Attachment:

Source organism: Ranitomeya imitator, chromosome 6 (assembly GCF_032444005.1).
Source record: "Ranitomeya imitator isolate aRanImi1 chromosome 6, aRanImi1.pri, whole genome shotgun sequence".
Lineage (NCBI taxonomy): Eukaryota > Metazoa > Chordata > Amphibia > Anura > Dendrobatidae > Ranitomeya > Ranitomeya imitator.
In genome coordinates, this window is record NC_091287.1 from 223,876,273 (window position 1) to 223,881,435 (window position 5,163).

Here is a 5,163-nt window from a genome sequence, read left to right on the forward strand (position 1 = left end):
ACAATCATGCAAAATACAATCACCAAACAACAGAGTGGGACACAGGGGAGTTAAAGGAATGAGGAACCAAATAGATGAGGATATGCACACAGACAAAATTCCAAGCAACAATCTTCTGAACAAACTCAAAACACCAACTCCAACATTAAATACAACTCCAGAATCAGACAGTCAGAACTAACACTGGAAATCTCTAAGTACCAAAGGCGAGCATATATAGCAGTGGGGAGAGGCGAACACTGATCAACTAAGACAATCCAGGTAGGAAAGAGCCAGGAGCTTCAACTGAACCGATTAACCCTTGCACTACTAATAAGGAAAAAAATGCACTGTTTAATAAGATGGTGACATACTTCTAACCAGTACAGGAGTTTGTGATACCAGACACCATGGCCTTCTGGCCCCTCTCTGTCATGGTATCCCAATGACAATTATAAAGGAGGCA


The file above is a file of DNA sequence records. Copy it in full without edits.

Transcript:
Source organism: Ranitomeya imitator, chromosome 6 (assembly GCF_032444005.1).
Source record: "Ranitomeya imitator isolate aRanImi1 chromosome 6, aRanImi1.pri, whole genome shotgun sequence".
Lineage (NCBI taxonomy): Eukaryota > Metazoa > Chordata > Amphibia > Anura > Dendrobatidae > Ranitomeya > Ranitomeya imitator.
In genome coordinates, this window is record NC_091287.1 from 223,876,273 (window position 1) to 223,881,435 (window position 5,163).

Here is a 5,163-nt window from a genome sequence, read left to right on the forward strand (position 1 = left end):
ACAATCATGCAAAATACAATCACCAAACAACAGAGTGGGACACAGGGGAGTTAAAGGAATGAGGAACCAAATAGATGAGGATATGCACACAGACAAAATTCCAAGCAACAATCTTCTGAACAAACTCAAAACACCAACTCCAACATTAAATACAACTCCAGAATCAGACAGTCAGAACTAACACTGGAAATCTCTAAGTACCAAAGGCGAGCATATATAGCAGTGGGGAGAGGCGAACACTGATCAACTAAGACAATCCAGGTAGGAAAGAGCCAGGAGCTTCAACTGAACCGATTAACCCTTGCACTACTAATAAGGAAAAAAATGCACTGTTTAATAAGATGGTGACATACTTCTAACCAGTACAGGAGTTTGTGATACCAGACACCATGGCCTTCTGGCCCCTCTCTGTCATGGTATCCCAATGACAATTATAAAGGAGGCA